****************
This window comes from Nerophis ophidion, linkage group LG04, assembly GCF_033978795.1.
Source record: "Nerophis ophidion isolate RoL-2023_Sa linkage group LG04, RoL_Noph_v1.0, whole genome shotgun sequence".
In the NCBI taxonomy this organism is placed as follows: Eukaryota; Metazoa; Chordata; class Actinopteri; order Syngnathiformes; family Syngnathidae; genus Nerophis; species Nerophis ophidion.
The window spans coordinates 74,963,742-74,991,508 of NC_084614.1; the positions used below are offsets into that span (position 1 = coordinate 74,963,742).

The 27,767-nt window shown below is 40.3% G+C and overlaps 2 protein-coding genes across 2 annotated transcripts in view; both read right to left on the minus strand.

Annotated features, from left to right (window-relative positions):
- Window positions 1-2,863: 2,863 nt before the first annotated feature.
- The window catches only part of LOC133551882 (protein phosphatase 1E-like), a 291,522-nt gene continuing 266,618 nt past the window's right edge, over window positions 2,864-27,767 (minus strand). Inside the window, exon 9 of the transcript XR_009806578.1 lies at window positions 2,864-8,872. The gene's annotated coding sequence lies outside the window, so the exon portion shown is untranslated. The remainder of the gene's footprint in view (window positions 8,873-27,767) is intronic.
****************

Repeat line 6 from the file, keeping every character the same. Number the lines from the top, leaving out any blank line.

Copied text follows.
Annotated features, from left to right (window-relative positions):